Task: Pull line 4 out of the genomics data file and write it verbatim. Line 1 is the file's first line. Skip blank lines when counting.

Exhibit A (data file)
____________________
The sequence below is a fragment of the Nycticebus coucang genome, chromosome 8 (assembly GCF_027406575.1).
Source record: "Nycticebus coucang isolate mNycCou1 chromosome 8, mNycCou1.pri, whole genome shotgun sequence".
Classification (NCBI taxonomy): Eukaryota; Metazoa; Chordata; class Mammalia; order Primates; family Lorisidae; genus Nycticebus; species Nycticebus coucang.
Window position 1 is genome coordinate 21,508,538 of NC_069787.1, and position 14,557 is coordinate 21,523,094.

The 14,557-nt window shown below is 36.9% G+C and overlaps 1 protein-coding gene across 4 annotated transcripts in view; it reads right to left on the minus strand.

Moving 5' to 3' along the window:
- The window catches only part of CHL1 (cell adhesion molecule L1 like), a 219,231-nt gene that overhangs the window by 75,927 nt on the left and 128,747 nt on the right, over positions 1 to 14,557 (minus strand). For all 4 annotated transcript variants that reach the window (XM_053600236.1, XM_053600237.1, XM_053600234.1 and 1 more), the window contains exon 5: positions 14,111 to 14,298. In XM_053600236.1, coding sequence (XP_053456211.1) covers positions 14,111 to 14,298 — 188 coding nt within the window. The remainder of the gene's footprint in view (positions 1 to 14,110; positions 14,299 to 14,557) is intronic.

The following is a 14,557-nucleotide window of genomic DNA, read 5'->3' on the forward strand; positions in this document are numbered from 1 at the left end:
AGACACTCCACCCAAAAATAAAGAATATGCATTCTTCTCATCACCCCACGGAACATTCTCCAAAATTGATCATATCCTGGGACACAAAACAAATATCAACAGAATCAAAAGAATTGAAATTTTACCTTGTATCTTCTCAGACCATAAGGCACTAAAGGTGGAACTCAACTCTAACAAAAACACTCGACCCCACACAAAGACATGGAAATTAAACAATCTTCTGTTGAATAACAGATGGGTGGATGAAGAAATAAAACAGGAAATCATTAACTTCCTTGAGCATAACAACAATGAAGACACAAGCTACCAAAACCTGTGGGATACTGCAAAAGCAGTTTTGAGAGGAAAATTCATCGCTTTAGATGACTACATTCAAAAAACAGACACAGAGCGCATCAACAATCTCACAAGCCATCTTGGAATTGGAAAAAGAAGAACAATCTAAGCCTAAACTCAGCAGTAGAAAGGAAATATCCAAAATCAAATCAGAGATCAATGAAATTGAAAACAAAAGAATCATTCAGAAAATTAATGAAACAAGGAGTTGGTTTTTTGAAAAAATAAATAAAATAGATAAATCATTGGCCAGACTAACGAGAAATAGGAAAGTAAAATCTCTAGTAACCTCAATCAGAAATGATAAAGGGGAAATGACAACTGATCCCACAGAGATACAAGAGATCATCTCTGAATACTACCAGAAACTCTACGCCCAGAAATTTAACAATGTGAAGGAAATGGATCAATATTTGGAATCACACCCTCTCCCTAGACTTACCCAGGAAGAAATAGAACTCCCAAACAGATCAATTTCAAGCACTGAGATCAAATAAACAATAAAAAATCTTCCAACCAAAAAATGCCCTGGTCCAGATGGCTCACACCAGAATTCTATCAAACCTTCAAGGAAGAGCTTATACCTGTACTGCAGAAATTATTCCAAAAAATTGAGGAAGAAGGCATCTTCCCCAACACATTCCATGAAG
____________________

Window position 1 is genome coordinate 21,508,538 of NC_069787.1, and position 14,557 is coordinate 21,523,094.